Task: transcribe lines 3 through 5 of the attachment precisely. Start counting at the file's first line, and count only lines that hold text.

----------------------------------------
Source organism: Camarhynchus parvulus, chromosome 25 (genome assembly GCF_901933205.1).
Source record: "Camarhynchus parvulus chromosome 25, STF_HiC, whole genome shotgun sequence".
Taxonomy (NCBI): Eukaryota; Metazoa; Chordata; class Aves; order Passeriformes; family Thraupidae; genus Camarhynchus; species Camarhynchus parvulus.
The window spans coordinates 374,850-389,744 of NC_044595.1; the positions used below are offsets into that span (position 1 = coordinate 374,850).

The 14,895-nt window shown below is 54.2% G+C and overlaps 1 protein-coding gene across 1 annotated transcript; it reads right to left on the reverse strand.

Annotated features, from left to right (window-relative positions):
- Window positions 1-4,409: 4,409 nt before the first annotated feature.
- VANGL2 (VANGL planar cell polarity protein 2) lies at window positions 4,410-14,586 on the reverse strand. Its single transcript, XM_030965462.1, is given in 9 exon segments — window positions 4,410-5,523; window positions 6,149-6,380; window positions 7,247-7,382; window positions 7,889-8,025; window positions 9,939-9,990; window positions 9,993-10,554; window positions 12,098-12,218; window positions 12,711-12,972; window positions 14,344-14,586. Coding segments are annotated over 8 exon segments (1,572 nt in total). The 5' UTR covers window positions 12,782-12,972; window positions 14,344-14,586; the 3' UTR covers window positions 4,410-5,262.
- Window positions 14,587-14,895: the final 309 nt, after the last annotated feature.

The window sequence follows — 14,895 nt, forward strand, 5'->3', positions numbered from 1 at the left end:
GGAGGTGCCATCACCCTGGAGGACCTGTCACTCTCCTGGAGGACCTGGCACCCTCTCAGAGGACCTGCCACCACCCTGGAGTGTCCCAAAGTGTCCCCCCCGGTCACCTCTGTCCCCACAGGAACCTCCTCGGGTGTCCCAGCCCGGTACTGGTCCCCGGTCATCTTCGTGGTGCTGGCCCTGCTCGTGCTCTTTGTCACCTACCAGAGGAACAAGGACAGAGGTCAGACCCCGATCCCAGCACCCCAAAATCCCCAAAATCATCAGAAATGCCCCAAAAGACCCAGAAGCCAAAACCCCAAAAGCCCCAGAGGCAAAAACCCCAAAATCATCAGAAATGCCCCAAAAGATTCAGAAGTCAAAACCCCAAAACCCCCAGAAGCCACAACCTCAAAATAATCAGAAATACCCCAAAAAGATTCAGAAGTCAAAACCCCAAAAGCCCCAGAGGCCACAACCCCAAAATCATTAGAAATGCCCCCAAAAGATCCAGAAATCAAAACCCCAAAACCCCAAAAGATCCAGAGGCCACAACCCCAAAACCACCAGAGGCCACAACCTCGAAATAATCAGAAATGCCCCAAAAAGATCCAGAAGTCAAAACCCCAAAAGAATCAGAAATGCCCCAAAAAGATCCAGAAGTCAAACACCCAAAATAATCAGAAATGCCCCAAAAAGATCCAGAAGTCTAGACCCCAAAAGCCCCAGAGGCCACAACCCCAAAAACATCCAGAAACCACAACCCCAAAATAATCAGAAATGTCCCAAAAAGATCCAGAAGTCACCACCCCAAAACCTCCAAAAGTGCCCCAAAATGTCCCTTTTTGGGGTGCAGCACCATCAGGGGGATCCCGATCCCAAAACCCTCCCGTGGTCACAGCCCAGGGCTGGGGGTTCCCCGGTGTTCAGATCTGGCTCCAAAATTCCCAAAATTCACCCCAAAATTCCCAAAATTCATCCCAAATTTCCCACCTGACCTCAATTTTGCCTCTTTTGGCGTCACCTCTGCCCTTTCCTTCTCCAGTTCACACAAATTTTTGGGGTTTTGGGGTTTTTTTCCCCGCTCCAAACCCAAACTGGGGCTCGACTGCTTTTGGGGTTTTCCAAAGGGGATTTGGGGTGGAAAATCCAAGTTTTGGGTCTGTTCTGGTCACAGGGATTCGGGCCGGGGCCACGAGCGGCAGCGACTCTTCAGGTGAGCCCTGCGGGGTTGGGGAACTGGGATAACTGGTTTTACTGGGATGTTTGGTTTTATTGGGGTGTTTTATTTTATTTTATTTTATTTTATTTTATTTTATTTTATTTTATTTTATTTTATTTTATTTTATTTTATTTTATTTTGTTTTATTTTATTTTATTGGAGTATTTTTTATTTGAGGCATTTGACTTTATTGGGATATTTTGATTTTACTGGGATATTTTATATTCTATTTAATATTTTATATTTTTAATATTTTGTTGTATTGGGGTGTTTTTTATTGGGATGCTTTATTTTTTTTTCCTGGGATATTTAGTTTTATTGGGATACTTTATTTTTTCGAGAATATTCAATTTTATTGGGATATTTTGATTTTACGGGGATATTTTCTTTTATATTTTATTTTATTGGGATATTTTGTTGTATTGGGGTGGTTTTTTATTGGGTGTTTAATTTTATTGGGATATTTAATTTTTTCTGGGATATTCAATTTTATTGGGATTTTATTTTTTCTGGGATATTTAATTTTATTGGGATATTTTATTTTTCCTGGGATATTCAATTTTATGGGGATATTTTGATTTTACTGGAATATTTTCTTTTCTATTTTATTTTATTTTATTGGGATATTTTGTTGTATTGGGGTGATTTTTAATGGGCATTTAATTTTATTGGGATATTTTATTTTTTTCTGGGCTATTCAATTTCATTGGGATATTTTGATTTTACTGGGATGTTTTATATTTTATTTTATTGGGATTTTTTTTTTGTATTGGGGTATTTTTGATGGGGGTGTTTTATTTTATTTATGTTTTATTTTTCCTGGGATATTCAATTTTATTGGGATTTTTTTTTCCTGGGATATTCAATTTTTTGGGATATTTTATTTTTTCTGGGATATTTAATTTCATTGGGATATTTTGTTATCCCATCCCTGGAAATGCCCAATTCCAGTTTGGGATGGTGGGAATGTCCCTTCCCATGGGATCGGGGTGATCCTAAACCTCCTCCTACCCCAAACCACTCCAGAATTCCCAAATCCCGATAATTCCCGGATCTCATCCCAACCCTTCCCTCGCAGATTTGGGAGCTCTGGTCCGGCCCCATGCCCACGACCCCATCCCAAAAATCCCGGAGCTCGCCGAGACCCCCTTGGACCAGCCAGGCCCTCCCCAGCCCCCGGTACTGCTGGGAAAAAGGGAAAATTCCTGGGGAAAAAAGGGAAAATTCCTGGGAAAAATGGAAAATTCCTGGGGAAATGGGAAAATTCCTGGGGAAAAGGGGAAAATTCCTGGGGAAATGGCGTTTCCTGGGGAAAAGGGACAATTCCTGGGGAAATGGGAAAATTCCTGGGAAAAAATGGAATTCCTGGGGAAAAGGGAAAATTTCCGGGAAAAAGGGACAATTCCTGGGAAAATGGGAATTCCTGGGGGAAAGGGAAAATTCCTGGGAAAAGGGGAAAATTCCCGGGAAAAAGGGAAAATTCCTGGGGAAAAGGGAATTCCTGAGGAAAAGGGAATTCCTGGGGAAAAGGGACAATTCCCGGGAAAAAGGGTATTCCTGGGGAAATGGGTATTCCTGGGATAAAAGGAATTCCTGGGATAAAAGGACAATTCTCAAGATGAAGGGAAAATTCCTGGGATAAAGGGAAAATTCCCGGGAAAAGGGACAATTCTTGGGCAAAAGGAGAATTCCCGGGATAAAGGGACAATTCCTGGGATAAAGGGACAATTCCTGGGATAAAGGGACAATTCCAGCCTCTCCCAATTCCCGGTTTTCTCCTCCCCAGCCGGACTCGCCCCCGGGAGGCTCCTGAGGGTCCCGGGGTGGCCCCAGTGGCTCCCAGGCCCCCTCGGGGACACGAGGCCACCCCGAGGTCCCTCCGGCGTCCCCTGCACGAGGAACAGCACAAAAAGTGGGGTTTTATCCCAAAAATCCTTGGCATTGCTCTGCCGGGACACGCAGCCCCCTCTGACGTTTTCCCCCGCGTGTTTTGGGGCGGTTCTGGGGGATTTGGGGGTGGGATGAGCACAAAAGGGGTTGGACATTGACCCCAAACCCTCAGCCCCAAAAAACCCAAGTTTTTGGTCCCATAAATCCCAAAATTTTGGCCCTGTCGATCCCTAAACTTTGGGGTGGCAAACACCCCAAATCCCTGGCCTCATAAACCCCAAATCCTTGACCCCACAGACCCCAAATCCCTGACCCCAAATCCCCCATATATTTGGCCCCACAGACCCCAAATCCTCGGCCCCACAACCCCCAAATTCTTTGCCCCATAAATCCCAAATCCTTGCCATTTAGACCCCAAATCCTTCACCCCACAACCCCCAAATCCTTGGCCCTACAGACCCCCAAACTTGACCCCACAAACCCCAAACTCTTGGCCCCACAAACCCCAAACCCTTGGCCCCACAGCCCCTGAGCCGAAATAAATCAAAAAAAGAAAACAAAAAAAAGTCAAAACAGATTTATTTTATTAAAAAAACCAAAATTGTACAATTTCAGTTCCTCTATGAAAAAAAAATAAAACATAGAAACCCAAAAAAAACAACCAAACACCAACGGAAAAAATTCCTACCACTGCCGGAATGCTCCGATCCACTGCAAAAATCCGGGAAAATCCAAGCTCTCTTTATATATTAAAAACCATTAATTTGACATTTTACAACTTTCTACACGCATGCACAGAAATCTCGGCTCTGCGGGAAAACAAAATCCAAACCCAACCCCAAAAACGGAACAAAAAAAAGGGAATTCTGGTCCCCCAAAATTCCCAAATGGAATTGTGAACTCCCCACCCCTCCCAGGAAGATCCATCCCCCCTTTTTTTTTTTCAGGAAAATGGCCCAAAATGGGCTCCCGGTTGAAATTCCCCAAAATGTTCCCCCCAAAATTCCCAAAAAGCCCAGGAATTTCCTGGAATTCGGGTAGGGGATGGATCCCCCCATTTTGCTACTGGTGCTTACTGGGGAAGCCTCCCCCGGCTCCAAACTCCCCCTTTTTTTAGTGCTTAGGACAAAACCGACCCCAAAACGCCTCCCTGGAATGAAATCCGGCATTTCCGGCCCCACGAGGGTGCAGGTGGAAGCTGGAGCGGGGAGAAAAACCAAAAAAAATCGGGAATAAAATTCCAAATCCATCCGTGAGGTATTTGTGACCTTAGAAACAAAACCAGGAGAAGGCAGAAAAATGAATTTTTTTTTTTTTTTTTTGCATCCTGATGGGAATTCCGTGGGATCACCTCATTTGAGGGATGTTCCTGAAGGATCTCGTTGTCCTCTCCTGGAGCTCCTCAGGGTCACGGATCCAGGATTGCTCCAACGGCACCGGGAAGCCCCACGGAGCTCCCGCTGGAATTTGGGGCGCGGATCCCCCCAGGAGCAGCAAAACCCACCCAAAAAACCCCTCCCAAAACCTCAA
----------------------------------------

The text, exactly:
Taxonomy (NCBI): Eukaryota; Metazoa; Chordata; class Aves; order Passeriformes; family Thraupidae; genus Camarhynchus; species Camarhynchus parvulus.
The window spans coordinates 374,850-389,744 of NC_044595.1; the positions used below are offsets into that span (position 1 = coordinate 374,850).

The 14,895-nt window shown below is 54.2% G+C and overlaps 1 protein-coding gene across 1 annotated transcript; it reads right to left on the reverse strand.